• Meets students where they are, giving the weaker students all the support they need to develop basic requisite skills and knowledge, but not getting in the way of those who want a quicker pace and deeper focus. A practical focus—The text is honest and explicit about what is assumed from the very beginning.
  • Students know what can be used, what proved.
Early introduction of the fundamental goals of analysis—And references to them often—e.g., interchanging two infinite operations (e.g., a limit sign and an integral sign), or examining how a limit operation interacts with an algebraic operation (e.g., set union or function inequality).
  • Enables students to see that many separate theorems are part of a single point of view.
More coverage of multidimensional analysis than in most other texts—Provides an honest, geometrically motivated treatment of the calculus of several variables, which includes the Fundamental Theorems of Vector Calculus—a topic crucial to applied mathematicians that is usually glossed over in other texts or buried in an elegant algebraic presentation that is overwhelming to average undergraduates.
  • Prepare students to study subfields like harmonic analysis and partial differential equations, where knowledge of vector calculus (especially, how actually to compute line and surface integrals instead of just throwing these terms around) is needed. These topics are in the forefront of contemporary research and are essential for students heading to graduate school in any quantitative field of study. Optional appendices and Enrichment sections.
  • Enables serious students to delve further into the material and allows instructors to tailor their courses to their own tastes and student needs. Also keeps the main text from getting bogged down in esoterica (e.g., tests for convergence, partitions of unity, etc.).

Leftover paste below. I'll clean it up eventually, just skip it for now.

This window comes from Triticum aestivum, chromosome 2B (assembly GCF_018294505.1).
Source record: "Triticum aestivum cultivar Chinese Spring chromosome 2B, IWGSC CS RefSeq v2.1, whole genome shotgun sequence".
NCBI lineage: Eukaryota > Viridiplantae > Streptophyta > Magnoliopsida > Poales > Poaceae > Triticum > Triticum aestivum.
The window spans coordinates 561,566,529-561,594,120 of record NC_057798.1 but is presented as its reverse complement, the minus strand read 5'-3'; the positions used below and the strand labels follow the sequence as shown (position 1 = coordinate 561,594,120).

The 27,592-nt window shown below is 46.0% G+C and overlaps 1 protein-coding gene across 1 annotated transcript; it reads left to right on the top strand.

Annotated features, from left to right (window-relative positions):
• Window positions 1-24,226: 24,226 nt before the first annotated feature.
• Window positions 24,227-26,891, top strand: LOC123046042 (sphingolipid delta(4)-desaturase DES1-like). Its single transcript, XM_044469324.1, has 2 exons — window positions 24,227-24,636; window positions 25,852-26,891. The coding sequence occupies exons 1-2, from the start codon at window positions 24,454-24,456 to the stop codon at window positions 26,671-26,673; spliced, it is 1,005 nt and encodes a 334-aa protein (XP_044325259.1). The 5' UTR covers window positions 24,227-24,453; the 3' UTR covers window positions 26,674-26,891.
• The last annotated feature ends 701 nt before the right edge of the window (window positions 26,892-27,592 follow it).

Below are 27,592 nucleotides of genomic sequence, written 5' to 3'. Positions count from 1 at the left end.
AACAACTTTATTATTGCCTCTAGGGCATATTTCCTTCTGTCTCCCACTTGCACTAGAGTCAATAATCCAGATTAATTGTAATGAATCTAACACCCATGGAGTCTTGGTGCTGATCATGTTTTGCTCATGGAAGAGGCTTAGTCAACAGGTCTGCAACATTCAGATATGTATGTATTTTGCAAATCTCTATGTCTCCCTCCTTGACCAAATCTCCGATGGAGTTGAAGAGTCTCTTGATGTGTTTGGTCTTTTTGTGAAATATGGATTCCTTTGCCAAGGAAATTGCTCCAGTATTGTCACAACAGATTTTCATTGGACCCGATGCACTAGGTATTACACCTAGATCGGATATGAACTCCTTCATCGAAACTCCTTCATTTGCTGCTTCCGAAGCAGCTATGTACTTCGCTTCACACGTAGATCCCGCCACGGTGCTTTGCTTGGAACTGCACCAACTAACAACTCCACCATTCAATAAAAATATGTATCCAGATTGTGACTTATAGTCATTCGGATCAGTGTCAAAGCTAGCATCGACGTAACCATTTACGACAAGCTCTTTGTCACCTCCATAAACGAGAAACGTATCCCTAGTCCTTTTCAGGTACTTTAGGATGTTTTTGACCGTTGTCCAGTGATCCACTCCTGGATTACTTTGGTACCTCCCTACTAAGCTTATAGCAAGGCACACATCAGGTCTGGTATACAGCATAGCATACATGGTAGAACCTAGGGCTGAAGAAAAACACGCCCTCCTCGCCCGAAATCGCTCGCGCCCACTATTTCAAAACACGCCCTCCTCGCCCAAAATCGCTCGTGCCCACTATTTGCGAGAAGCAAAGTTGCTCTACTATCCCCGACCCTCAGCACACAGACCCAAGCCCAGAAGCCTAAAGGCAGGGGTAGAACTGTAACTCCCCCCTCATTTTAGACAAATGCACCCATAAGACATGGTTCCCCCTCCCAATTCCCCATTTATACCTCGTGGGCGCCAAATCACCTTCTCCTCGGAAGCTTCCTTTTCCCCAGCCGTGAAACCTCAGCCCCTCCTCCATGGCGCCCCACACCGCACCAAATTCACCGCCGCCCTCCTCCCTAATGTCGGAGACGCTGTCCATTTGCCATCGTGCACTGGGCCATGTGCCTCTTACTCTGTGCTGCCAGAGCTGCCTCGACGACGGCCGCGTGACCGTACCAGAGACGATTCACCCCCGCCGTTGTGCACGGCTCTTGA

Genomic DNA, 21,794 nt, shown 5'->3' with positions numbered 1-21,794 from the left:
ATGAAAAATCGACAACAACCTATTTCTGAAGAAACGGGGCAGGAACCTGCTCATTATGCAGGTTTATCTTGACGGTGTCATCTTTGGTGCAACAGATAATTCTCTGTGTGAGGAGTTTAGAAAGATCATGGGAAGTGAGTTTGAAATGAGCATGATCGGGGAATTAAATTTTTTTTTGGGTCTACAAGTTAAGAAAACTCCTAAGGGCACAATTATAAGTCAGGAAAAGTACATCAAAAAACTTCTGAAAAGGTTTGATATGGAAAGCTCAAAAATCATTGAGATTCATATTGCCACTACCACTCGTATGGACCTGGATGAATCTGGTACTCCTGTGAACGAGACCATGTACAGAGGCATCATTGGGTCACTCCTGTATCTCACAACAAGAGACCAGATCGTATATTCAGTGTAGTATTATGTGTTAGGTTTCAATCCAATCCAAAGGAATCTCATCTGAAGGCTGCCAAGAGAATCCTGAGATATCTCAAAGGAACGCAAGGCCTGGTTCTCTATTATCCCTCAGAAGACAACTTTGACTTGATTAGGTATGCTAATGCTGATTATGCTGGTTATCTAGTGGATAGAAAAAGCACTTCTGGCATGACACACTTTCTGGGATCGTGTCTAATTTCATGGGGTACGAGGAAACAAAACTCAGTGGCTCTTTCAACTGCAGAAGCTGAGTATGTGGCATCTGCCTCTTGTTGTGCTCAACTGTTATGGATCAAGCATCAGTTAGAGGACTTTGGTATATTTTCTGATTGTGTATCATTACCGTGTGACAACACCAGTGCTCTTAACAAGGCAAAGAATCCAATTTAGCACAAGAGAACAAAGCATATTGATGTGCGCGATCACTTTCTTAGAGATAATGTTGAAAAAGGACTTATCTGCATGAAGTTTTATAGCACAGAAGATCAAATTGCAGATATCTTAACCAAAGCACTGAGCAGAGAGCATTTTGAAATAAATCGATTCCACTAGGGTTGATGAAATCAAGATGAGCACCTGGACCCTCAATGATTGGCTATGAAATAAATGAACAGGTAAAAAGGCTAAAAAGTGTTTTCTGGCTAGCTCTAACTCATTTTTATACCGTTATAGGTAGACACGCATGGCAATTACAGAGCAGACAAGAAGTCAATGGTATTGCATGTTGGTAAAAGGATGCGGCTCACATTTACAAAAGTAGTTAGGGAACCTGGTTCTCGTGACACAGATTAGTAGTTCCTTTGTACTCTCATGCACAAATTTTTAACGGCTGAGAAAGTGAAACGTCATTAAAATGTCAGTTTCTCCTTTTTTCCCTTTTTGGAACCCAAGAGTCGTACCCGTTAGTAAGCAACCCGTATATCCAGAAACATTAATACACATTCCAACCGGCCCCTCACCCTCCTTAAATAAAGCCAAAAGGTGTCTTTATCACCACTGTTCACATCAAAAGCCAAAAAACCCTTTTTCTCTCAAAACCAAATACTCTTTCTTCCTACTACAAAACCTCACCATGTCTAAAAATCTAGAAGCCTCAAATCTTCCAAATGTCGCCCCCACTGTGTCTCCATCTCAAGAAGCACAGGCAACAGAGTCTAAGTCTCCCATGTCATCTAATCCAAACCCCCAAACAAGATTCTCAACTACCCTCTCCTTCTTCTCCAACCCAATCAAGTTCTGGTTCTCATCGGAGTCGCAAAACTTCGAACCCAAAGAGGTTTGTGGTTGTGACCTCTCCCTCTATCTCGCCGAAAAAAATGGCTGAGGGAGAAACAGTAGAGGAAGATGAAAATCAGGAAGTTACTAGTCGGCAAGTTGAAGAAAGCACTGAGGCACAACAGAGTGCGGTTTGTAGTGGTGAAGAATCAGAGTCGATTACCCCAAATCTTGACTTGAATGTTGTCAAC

An alternate chapter on metric spaces—Designed for instructors who feel these concepts are best presented first in generality, instead of in the concrete Euclidean space setting.
  • Allows instructors to cover either chapter independently—without mentioning the other. All references to material from the topological chapter refers to BOTH these chapters, so students can skip either one of those chapters without loss of integrity.
Over 200 worked examples.
  • Helps students review, shows them several different ways to apply a given result, or shows them the limitations of the theory (e.g., what happens to a result when one of the hypotheses is missing).
Over 600 exercises—Ranging from simple to challenging, including many applied-type exercises. Some are computational, some theoretical, some interpret the theory in a classical or practical way, some develop peripheral theory. Special boxed exercises develop theory that is used later in the book. Difficult exercises are presented in several steps—which serve as an outline to a solution.
  • Allows students to test their comprehension of concepts, to focus clearly on the most important concepts/techniques, and to use the material in other contexts.

Table of Contents
    1. The Real Number System.
    2. Sequences in R.
    3. Continuity on R.
    4. Differentiability on R.
    5. Integrability on R.
    6. Infinite Series of Real Numbers.
    7. Infinite Series of Functions.

    8. Euclidean Spaces.
    9. Topology of Euclidean Spaces.
    10. Metric Spaces.
    11. Differentiability on Rn.
    12. Integration on Rn.
    13. Fundamental Theorems of Vector Calculus.
    14. Fourier Series.
    15. Differentiable Manifolds.
    Answers and Hints to Exercises.
    Subject Index.
    Notation Index.